This study was funded by the National Heart, Lung and Blood Institute's (NHLBI) Framingham Heart Study, the National Institute of Neurological Disorders and Stroke and the National Institute of Aging (NIA) AG033193, 081220 and U0149505 (Seshadri) and NHLBI HL096917 (Mosley).
Gina DiGravio | EurekAlert!
Scientists uncover the role of a protein in production & survival of myelin-forming cells
19.07.2018 | Advanced Science Research Center, GC/CUNY
NYSCF researchers develop novel bioengineering technique for personalized bone grafts
18.07.2018 | New York Stem Cell Foundation
A new manufacturing technique uses a process similar to newspaper printing to form smoother and more flexible metals for making ultrafast electronic devices.
The low-cost process, developed by Purdue University researchers, combines tools already used in industry for manufacturing metals on a large scale, but uses...
For the first time ever, scientists have determined the cosmic origin of highest-energy neutrinos. A research group led by IceCube scientist Elisa Resconi, spokesperson of the Collaborative Research Center SFB1258 at the Technical University of Munich (TUM), provides an important piece of evidence that the particles detected by the IceCube neutrino telescope at the South Pole originate from a galaxy four billion light-years away from Earth.
To rule out other origins with certainty, the team led by neutrino physicist Elisa Resconi from the Technical University of Munich and multi-wavelength...
For the first time a team of researchers have discovered two different phases of magnetic skyrmions in a single material. Physicists of the Technical Universities of Munich and Dresden and the University of Cologne can now better study and understand the properties of these magnetic structures, which are important for both basic research and applications.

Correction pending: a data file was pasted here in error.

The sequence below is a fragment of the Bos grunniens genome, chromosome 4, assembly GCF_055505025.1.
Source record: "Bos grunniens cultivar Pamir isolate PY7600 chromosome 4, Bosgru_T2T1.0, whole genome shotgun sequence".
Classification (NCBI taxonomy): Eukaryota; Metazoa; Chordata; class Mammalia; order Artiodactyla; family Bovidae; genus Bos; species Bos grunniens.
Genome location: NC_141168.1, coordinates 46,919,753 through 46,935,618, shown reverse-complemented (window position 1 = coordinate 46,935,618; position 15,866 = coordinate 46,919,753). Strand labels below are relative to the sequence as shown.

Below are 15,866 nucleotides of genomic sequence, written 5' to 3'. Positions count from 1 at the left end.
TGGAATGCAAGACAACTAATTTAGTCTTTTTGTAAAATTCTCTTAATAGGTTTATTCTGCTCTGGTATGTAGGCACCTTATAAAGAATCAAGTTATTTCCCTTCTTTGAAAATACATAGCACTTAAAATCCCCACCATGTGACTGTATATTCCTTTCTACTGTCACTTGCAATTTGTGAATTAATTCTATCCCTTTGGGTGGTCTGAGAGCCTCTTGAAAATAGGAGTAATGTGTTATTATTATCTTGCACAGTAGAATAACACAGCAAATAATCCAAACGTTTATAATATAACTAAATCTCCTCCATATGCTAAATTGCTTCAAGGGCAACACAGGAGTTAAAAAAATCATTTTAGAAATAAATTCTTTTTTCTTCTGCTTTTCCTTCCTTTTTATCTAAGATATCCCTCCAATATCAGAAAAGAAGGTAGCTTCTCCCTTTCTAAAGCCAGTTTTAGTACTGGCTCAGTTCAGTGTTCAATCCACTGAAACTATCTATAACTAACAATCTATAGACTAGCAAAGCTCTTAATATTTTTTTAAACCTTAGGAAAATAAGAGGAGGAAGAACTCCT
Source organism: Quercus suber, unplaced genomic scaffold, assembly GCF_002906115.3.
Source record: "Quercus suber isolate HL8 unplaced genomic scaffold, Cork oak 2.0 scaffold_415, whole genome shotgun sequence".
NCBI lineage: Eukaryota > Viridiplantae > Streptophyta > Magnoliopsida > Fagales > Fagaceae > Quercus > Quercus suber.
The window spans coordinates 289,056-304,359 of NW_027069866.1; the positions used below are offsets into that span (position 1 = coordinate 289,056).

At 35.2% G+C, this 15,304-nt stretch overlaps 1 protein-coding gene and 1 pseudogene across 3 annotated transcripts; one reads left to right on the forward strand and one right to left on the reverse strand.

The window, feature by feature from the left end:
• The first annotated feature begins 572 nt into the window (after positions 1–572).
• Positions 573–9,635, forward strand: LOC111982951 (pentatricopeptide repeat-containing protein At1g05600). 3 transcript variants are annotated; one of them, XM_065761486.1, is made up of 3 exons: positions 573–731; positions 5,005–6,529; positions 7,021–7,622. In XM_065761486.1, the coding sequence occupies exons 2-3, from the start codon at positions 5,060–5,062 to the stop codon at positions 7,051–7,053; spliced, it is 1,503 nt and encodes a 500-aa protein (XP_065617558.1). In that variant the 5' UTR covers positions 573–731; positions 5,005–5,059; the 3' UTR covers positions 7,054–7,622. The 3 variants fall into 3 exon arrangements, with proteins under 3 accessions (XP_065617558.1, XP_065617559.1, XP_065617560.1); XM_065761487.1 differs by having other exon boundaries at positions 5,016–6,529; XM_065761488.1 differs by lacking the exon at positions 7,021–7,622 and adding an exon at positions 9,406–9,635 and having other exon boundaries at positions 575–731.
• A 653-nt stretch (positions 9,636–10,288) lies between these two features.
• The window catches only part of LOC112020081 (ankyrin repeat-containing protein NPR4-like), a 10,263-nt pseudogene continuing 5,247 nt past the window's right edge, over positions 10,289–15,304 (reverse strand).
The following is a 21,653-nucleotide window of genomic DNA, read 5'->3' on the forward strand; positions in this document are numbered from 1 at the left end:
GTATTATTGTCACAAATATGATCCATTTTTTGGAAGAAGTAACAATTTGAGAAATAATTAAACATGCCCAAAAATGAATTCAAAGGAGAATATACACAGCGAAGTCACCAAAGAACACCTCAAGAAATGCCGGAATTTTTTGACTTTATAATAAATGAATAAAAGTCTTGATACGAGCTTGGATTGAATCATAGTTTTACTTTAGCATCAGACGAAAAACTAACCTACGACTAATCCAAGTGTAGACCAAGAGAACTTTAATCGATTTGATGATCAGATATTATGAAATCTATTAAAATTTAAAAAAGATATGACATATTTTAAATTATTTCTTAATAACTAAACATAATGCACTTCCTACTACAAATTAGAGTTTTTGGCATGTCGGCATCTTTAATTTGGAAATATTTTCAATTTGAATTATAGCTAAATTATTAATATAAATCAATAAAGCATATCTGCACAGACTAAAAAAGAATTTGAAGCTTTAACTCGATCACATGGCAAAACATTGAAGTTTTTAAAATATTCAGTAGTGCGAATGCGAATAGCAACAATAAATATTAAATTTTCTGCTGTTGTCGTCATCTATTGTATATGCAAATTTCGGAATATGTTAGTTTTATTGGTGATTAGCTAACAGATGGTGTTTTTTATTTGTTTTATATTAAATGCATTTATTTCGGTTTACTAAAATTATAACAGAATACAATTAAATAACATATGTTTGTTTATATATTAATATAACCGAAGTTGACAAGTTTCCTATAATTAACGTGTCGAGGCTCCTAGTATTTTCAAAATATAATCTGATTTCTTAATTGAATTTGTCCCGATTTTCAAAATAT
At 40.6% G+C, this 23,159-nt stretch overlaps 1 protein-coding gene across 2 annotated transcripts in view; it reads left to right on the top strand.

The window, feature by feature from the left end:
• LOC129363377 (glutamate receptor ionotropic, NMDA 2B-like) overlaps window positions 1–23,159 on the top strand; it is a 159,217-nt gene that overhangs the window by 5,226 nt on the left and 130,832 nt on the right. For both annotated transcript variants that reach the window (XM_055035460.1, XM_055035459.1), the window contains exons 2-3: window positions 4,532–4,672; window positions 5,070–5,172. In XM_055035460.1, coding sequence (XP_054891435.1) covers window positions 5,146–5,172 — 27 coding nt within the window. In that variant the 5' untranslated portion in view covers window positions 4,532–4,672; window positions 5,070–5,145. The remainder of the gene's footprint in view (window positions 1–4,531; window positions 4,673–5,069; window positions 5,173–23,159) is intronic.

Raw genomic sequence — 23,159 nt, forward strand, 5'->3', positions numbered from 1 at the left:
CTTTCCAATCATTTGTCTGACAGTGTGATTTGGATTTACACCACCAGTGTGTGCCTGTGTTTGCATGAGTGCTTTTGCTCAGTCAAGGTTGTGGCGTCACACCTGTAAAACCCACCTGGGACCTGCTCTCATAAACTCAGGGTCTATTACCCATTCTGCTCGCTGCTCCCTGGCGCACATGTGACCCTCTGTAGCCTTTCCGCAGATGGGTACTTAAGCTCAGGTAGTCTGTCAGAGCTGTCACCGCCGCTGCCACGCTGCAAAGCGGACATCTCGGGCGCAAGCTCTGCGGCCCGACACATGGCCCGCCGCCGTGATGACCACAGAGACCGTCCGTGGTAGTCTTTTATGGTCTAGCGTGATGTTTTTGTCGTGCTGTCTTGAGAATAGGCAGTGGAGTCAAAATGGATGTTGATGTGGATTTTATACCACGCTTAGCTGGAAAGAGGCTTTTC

Whirlpools are an everyday experience in a bath tub: When the water is drained a circular vortex is formed. Typically, such whirls are rather stable. Similar...
Physicists working with Roland Wester at the University of Innsbruck have investigated if and how chemical reactions can be influenced by targeted vibrational excitation of the reactants. They were able to demonstrate that excitation with a laser beam does not affect the efficiency of a chemical exchange reaction and that the excited molecular group acts only as a spectator in the reaction.
A frequently used reaction in organic chemistry is nucleophilic substitution. It plays, for example, an important role in in the synthesis of new chemical...
Optical spectroscopy allows investigating the energy structure and dynamic properties of complex quantum systems. Researchers from the University of Würzburg present two new approaches of coherent two-dimensional spectroscopy.
"Put an excitation into the system and observe how it evolves." According to physicist Professor Tobias Brixner, this is the credo of optical spectroscopy....
13.07.2018 | Event News
12.07.2018 | Event News
03.07.2018 | Event News
20.07.2018 | Power and Electrical Engineering
20.07.2018 | Information Technology
20.07.2018 | Materials Sciences